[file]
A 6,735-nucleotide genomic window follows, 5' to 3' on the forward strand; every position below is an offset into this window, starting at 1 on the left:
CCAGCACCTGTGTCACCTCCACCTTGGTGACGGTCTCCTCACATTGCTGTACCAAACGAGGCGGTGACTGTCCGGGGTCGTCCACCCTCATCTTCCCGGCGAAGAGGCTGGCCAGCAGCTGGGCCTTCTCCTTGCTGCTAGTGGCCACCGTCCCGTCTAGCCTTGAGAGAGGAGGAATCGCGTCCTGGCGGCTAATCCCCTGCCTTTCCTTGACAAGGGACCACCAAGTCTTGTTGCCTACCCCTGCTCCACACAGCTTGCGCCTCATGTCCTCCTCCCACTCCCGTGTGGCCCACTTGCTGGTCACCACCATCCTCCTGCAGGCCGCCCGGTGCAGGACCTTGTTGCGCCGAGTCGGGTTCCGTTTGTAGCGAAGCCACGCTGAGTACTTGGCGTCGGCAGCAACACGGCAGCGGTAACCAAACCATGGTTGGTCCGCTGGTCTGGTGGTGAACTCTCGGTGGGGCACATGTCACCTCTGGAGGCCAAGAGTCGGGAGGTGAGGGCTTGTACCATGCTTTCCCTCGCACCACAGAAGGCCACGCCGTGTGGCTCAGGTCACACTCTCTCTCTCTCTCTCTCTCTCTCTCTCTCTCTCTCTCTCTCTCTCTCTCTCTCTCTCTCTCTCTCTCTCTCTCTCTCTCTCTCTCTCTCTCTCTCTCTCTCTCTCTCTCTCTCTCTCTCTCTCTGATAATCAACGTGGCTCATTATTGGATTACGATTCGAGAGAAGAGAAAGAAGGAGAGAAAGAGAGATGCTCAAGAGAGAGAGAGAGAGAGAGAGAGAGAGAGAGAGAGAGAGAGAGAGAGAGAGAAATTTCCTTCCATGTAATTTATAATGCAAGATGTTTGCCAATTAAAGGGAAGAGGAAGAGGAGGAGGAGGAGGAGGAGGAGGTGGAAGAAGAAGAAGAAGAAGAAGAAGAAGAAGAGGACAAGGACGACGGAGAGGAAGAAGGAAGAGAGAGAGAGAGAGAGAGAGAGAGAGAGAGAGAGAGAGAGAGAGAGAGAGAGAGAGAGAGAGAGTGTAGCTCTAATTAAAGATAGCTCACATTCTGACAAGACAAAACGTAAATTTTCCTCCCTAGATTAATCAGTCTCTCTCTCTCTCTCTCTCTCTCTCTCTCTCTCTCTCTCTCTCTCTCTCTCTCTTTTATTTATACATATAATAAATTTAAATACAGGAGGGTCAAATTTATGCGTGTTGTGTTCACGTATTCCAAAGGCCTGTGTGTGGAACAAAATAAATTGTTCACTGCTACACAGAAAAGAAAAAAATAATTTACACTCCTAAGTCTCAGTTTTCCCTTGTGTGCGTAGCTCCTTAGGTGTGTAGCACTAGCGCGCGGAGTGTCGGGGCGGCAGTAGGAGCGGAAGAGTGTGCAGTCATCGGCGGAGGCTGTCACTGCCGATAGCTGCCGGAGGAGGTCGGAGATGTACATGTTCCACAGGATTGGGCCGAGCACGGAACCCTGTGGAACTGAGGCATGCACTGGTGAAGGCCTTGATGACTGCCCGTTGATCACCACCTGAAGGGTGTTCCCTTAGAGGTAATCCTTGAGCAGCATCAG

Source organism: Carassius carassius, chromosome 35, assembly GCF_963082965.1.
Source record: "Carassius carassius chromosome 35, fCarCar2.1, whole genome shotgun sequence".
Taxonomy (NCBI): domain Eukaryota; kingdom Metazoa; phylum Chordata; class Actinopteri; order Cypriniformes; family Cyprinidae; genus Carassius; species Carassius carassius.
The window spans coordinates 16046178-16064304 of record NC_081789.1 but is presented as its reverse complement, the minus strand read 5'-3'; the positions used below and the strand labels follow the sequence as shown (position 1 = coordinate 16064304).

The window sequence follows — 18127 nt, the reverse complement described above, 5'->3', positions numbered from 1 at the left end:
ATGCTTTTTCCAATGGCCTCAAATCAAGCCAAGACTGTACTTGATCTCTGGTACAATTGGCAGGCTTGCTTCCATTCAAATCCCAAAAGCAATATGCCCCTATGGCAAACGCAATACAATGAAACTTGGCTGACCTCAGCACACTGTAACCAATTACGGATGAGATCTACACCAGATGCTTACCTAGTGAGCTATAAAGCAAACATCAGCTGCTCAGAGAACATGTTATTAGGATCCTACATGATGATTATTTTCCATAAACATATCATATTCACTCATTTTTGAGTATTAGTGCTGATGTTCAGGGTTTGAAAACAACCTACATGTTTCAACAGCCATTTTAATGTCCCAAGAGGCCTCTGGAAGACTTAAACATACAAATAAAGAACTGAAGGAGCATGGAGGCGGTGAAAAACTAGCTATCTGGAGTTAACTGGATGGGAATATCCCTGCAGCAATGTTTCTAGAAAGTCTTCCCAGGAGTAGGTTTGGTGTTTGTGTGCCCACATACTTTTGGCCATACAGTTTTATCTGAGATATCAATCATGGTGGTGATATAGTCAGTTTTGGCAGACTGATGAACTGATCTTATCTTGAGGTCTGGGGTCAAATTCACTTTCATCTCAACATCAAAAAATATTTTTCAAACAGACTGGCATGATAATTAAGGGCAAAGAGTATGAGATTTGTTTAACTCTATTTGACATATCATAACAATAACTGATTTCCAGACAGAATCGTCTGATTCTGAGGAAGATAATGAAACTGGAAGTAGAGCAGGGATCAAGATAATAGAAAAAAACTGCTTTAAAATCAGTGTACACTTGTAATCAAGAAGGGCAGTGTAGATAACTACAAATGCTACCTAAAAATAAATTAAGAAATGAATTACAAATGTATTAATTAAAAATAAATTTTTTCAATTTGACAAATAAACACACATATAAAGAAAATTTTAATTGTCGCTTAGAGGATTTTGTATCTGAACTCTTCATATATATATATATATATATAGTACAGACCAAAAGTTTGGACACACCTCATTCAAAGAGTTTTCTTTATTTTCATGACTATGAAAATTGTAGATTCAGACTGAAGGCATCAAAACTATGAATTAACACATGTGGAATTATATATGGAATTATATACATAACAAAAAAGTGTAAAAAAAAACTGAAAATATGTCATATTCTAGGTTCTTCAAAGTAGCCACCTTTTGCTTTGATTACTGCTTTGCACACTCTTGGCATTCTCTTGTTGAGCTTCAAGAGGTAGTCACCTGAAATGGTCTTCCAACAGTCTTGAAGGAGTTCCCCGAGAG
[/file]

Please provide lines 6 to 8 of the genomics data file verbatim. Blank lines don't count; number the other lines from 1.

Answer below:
The window spans coordinates 16046178-16064304 of record NC_081789.1 but is presented as its reverse complement, the minus strand read 5'-3'; the positions used below and the strand labels follow the sequence as shown (position 1 = coordinate 16064304).

The window sequence follows — 18127 nt, the reverse complement described above, 5'->3', positions numbered from 1 at the left end:
ATGCTTTTTCCAATGGCCTCAAATCAAGCCAAGACTGTACTTGATCTCTGGTACAATTGGCAGGCTTGCTTCCATTCAAATCCCAAAAGCAATATGCCCCTATGGCAAACGCAATACAATGAAACTTGGCTGACCTCAGCACACTGTAACCAATTACGGATGAGATCTACACCAGATGCTTACCTAGTGAGCTATAAAGCAAACATCAGCTGCTCAGAGAACATGTTATTAGGATCCTACATGATGATTATTTTCCATAAACATATCATATTCACTCATTTTTGAGTATTAGTGCTGATGTTCAGGGTTTGAAAACAACCTACATGTTTCAACAGCCATTTTAATGTCCCAAGAGGCCTCTGGAAGACTTAAACATACAAATAAAGAACTGAAGGAGCATGGAGGCGGTGAAAAACTAGCTATCTGGAGTTAACTGGATGGGAATATCCCTGCAGCAATGTTTCTAGAAAGTCTTCCCAGGAGTAGGTTTGGTGTTTGTGTGCCCACATACTTTTGGCCATACAGTTTTATCTGAGATATCAATCATGGTGGTGATATAGTCAGTTTTGGCAGACTGATGAACTGATCTTATCTTGAGGTCTGGGGTCAAATTCACTTTCATCTCAACATCAAAAAATATTTTTCAAACAGACTGGCATGATAATTAAGGGCAAAGAGTATGAGATTTGTTTAACTCTATTTGACATATCATAACAATAACTGATTTCCAGACAGAATCGTCTGATTCTGAGGAAGATAATGAAACTGGAAGTAGAGCAGGGATCAAGATAATAGAAAAAAACTGCTTTAAAATCAGTGTACACTTGTAATCAAGAAGGGCAGTGTAGATAACTACAAATGCTACCTAAAAATAAATTAAGAAATGAATTACAAATGTATTAATTAAAAATAAATTTTTTCAATTTGACAAATAAACACACATATAAAGAAAATTTTAATTGTCGCTTAGAGGATTTTGTATCTGAACTCTTCATATATATATATATATATATAGTACAGACCAAAAGTTTGGACACACCTCATTCAAAGAGTTTTCTTTATTTTCATGACTATGAAAATTGTAGATTCAGACTGAAGGCATCAAAACTATGAATTAACACATGTGGAATTATATATGGAATTATATACATAACAAAAAAGTGTAAAAAAAAACTGAAAATATGTCATATTCTAGGTTCTTCAAAGTAGCCACCTTTTGCTTTGATTACTGCTTTGCACACTCTTGGCATTCTCTTGTTGAGCTTCAAGAGGTAGTCACCTGAAATGGTCTTCCAACAGTCTTGAAGGAGTTCCCCGAGAG